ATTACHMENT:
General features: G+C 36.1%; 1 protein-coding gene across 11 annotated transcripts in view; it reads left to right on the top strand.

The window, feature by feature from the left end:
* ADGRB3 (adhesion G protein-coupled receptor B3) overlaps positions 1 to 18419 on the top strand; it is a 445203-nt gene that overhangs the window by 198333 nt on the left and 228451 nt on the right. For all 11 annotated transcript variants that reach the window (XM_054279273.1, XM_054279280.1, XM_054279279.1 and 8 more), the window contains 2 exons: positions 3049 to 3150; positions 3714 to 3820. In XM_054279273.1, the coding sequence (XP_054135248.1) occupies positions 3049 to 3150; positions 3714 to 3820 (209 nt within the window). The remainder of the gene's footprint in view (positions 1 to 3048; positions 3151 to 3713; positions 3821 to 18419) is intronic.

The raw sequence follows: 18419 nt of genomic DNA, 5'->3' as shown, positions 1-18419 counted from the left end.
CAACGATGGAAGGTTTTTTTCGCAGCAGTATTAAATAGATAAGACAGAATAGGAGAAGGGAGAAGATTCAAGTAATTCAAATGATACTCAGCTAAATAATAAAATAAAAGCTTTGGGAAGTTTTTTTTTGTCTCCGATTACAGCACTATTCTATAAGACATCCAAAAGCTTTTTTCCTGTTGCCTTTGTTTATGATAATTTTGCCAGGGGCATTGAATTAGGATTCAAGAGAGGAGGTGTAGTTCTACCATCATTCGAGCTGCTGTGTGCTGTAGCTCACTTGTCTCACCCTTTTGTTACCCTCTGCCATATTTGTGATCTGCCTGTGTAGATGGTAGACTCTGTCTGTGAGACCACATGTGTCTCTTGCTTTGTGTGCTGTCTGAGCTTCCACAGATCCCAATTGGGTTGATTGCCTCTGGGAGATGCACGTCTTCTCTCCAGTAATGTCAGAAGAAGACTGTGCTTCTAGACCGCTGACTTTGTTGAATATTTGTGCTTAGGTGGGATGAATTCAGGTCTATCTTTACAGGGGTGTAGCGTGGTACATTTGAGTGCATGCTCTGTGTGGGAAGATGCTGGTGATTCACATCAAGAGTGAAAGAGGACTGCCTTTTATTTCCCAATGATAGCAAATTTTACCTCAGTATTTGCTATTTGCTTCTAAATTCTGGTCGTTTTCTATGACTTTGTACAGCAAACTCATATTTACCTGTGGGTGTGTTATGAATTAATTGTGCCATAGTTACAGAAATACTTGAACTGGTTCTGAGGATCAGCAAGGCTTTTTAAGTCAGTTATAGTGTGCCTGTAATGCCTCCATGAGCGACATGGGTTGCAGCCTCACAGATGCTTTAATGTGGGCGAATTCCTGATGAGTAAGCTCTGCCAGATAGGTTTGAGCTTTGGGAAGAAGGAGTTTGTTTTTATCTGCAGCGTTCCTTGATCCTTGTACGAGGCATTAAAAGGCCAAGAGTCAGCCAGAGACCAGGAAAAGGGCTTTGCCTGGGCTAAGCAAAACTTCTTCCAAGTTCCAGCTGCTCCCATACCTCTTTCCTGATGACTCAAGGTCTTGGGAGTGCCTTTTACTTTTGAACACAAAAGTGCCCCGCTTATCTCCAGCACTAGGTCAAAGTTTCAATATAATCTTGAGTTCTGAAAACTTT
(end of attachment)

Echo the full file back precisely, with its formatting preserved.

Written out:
General features: G+C 36.1%; 1 protein-coding gene across 11 annotated transcripts in view; it reads left to right on the top strand.

The window, feature by feature from the left end:
* ADGRB3 (adhesion G protein-coupled receptor B3) overlaps positions 1 to 18419 on the top strand; it is a 445203-nt gene that overhangs the window by 198333 nt on the left and 228451 nt on the right. For all 11 annotated transcript variants that reach the window (XM_054279273.1, XM_054279280.1, XM_054279279.1 and 8 more), the window contains 2 exons: positions 3049 to 3150; positions 3714 to 3820. In XM_054279273.1, the coding sequence (XP_054135248.1) occupies positions 3049 to 3150; positions 3714 to 3820 (209 nt within the window). The remainder of the gene's footprint in view (positions 1 to 3048; positions 3151 to 3713; positions 3821 to 18419) is intronic.

The raw sequence follows: 18419 nt of genomic DNA, 5'->3' as shown, positions 1-18419 counted from the left end.
CAACGATGGAAGGTTTTTTTCGCAGCAGTATTAAATAGATAAGACAGAATAGGAGAAGGGAGAAGATTCAAGTAATTCAAATGATACTCAGCTAAATAATAAAATAAAAGCTTTGGGAAGTTTTTTTTTGTCTCCGATTACAGCACTATTCTATAAGACATCCAAAAGCTTTTTTCCTGTTGCCTTTGTTTATGATAATTTTGCCAGGGGCATTGAATTAGGATTCAAGAGAGGAGGTGTAGTTCTACCATCATTCGAGCTGCTGTGTGCTGTAGCTCACTTGTCTCACCCTTTTGTTACCCTCTGCCATATTTGTGATCTGCCTGTGTAGATGGTAGACTCTGTCTGTGAGACCACATGTGTCTCTTGCTTTGTGTGCTGTCTGAGCTTCCACAGATCCCAATTGGGTTGATTGCCTCTGGGAGATGCACGTCTTCTCTCCAGTAATGTCAGAAGAAGACTGTGCTTCTAGACCGCTGACTTTGTTGAATATTTGTGCTTAGGTGGGATGAATTCAGGTCTATCTTTACAGGGGTGTAGCGTGGTACATTTGAGTGCATGCTCTGTGTGGGAAGATGCTGGTGATTCACATCAAGAGTGAAAGAGGACTGCCTTTTATTTCCCAATGATAGCAAATTTTACCTCAGTATTTGCTATTTGCTTCTAAATTCTGGTCGTTTTCTATGACTTTGTACAGCAAACTCATATTTACCTGTGGGTGTGTTATGAATTAATTGTGCCATAGTTACAGAAATACTTGAACTGGTTCTGAGGATCAGCAAGGCTTTTTAAGTCAGTTATAGTGTGCCTGTAATGCCTCCATGAGCGACATGGGTTGCAGCCTCACAGATGCTTTAATGTGGGCGAATTCCTGATGAGTAAGCTCTGCCAGATAGGTTTGAGCTTTGGGAAGAAGGAGTTTGTTTTTATCTGCAGCGTTCCTTGATCCTTGTACGAGGCATTAAAAGGCCAAGAGTCAGCCAGAGACCAGGAAAAGGGCTTTGCCTGGGCTAAGCAAAACTTCTTCCAAGTTCCAGCTGCTCCCATACCTCTTTCCTGATGACTCAAGGTCTTGGGAGTGCCTTTTACTTTTGAACACAAAAGTGCCCCGCTTATCTCCAGCACTAGGTCAAAGTTTCAATATAATCTTGAGTTCTGAAAACTTT